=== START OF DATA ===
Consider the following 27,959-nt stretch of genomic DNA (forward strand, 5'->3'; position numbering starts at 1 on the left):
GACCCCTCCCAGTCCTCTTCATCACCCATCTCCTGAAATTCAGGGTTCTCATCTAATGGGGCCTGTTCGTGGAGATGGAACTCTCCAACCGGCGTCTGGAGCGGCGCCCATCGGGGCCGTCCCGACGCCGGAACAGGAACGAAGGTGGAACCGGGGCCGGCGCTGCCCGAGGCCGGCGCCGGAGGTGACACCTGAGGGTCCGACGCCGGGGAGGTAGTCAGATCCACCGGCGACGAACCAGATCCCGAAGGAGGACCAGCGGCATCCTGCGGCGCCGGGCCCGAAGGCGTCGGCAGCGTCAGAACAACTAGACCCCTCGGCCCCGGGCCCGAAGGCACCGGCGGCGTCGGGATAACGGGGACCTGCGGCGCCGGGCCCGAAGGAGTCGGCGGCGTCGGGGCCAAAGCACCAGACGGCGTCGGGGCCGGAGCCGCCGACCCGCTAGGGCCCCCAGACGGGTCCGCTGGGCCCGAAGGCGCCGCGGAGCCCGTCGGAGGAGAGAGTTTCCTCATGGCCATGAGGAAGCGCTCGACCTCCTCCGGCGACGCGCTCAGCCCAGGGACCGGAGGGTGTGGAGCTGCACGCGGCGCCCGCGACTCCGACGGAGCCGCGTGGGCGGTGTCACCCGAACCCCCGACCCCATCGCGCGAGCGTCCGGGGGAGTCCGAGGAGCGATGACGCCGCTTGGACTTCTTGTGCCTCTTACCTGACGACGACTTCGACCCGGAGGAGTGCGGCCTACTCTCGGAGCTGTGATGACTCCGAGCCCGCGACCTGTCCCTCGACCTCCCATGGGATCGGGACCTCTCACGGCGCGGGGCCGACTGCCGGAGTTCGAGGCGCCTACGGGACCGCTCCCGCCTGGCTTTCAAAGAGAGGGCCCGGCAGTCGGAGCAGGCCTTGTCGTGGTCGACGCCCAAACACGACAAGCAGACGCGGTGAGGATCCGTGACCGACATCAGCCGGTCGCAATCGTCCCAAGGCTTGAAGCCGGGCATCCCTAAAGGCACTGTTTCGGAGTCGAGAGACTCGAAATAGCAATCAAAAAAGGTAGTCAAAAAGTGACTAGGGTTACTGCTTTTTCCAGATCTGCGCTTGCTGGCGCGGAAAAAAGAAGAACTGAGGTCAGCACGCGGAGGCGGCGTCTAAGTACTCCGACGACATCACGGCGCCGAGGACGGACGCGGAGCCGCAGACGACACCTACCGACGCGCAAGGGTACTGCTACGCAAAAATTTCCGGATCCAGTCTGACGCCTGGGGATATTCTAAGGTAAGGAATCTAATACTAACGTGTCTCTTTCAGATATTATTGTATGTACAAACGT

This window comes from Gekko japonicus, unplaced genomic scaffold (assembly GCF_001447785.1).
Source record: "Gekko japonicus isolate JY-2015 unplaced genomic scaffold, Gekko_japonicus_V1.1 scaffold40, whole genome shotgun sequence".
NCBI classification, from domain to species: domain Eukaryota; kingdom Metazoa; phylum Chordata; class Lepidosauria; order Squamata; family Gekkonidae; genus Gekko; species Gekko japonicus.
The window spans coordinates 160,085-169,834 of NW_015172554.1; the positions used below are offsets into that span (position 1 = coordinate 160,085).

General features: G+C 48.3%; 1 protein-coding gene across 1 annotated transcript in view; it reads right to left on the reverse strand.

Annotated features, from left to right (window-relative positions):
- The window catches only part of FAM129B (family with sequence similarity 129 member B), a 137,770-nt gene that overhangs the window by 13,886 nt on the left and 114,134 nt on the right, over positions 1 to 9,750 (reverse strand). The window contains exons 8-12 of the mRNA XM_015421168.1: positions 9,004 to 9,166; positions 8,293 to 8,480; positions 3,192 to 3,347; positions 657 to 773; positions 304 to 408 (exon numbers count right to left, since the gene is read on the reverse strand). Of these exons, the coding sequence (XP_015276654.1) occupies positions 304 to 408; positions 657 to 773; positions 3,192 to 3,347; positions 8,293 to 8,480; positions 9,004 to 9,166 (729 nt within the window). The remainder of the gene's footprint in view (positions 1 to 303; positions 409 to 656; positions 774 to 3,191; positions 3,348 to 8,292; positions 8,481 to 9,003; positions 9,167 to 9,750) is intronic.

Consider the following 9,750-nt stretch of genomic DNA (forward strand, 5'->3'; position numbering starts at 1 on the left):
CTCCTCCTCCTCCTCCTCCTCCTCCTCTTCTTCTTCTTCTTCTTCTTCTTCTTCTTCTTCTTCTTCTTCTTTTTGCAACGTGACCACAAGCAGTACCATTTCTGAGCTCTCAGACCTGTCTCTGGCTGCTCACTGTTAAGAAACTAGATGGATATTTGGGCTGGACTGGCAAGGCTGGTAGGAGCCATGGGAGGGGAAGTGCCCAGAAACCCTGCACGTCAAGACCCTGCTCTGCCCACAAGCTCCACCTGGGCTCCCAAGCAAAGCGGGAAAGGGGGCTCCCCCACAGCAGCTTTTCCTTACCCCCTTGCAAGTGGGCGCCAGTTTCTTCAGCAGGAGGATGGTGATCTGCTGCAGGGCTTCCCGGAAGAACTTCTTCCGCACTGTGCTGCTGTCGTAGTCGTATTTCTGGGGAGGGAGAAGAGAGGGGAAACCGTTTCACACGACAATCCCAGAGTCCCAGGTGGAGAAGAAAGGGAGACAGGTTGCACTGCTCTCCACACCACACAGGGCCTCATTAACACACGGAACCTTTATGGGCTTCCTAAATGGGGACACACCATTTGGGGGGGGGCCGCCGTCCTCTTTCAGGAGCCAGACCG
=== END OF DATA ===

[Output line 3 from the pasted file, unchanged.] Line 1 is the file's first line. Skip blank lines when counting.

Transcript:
This window comes from Gekko japonicus, unplaced genomic scaffold (assembly GCF_001447785.1).